I went to an event at City Hall today, the details of which shall be revealed on Sunday. City Hall is right next to Tower Bridge, and I was thinking what a strange thing it is: a Gothic mechanised bridge. Particularly since the Victorians didn’t obviously erect such things in a spirit of fun or irony. I guess they just didn’t see anything odd about it.
The bridge has a peculiar relationship with the Tower of London. They stand there together, both in the same coloured stone and a similar style, and invite you to think of them as a matched pair. The Tower, of course, is genuinely medieval, but depending what mood you’re in, either the influence of the bridge lends the Tower a false, Disney quality, or the Tower gives the bridge a spurious air of ancientness. It’s hard to believe that 800 years separates the two of them.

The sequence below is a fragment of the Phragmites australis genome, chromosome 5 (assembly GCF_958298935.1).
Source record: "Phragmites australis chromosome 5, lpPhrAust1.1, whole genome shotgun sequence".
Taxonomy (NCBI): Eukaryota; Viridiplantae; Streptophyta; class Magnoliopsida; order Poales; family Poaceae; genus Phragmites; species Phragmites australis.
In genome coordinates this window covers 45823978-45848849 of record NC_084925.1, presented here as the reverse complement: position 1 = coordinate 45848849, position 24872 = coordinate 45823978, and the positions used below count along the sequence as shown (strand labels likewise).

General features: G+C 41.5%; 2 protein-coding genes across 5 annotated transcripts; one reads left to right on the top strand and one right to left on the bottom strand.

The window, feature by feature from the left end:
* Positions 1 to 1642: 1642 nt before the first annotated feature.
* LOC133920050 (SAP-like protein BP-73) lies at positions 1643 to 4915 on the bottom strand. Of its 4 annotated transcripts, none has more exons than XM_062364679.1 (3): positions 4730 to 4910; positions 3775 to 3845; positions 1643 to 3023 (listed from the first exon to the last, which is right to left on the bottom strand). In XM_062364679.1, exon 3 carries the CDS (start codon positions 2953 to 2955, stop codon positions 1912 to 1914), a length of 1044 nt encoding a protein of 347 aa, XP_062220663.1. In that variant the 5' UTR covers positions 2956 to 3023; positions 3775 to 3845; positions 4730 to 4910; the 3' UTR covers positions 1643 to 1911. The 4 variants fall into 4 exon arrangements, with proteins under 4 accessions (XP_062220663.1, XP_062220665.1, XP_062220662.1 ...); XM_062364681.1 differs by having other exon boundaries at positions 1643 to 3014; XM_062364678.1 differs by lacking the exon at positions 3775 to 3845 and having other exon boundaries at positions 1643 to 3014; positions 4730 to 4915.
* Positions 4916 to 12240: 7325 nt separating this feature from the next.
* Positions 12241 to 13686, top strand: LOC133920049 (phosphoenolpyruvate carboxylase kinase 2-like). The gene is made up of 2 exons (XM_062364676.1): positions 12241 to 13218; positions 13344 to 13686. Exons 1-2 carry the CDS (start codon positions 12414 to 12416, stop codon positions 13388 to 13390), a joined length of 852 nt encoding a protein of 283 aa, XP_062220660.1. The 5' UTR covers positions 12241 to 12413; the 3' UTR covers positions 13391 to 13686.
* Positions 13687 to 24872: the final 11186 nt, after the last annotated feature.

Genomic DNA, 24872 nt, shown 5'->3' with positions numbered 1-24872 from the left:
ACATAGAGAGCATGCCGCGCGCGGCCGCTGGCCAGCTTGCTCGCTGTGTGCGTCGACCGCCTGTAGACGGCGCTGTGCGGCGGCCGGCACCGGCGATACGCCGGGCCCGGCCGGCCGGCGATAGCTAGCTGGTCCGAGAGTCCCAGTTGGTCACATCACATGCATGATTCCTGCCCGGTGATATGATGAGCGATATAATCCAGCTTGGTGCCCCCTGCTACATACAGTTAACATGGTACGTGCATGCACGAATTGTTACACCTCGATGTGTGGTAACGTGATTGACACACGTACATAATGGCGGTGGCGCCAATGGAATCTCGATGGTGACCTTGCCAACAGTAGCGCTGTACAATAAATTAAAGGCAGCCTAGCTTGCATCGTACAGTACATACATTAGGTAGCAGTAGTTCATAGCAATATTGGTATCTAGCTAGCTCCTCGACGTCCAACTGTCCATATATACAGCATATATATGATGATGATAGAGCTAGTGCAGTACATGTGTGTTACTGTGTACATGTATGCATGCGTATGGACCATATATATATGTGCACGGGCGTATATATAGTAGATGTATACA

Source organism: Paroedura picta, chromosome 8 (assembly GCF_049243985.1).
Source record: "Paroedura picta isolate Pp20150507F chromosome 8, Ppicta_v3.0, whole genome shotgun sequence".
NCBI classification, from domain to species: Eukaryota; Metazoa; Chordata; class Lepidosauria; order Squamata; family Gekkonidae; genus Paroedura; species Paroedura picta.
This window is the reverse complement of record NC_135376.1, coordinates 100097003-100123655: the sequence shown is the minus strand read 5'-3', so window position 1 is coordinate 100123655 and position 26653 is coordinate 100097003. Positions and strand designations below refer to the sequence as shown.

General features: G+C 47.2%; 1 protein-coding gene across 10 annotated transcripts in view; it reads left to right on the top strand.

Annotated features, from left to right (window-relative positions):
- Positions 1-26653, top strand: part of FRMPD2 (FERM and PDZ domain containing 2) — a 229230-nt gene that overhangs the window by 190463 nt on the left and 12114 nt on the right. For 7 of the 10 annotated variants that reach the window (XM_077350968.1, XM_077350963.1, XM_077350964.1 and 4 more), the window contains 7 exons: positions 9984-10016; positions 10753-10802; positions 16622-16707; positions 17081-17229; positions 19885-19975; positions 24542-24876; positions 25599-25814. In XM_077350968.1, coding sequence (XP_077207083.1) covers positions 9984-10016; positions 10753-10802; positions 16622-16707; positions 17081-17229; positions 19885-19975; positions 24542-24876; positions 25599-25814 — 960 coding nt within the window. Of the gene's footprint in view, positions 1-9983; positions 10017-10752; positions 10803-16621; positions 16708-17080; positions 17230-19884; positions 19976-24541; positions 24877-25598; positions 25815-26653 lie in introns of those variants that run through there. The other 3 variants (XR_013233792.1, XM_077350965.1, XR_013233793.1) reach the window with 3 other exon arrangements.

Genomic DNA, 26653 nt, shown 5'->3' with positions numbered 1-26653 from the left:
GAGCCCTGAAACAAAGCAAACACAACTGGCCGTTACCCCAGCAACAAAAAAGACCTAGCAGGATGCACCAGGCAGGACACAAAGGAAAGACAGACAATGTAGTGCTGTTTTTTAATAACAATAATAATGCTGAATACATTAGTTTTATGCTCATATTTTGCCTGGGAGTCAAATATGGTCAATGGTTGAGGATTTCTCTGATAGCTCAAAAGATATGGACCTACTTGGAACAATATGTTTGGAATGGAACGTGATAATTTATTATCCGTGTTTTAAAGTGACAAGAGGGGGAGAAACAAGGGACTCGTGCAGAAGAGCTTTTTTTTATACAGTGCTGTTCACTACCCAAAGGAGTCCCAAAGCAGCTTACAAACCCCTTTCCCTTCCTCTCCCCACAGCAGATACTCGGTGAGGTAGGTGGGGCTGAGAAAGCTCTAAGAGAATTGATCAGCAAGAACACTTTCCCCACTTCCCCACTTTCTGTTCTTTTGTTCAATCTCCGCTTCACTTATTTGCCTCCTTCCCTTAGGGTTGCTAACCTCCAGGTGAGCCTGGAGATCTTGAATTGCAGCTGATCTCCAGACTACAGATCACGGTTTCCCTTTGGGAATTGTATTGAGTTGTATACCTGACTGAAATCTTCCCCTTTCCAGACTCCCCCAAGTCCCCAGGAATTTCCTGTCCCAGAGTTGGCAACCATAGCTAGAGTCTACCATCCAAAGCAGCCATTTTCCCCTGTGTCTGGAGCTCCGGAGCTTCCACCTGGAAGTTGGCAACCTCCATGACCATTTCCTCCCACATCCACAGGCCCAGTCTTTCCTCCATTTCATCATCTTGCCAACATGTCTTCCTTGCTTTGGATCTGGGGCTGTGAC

There aren’t many medieval buildings left in London, mainly because of the Great Fire, and curiously enough another of them has a very similar dynamic going on – Westminster Abbey, which sits next to the rampant gothicity of the Houses of Parliament. If the Abbey was surrounded by glistening glass and steel office blocks, it would seem more genuine.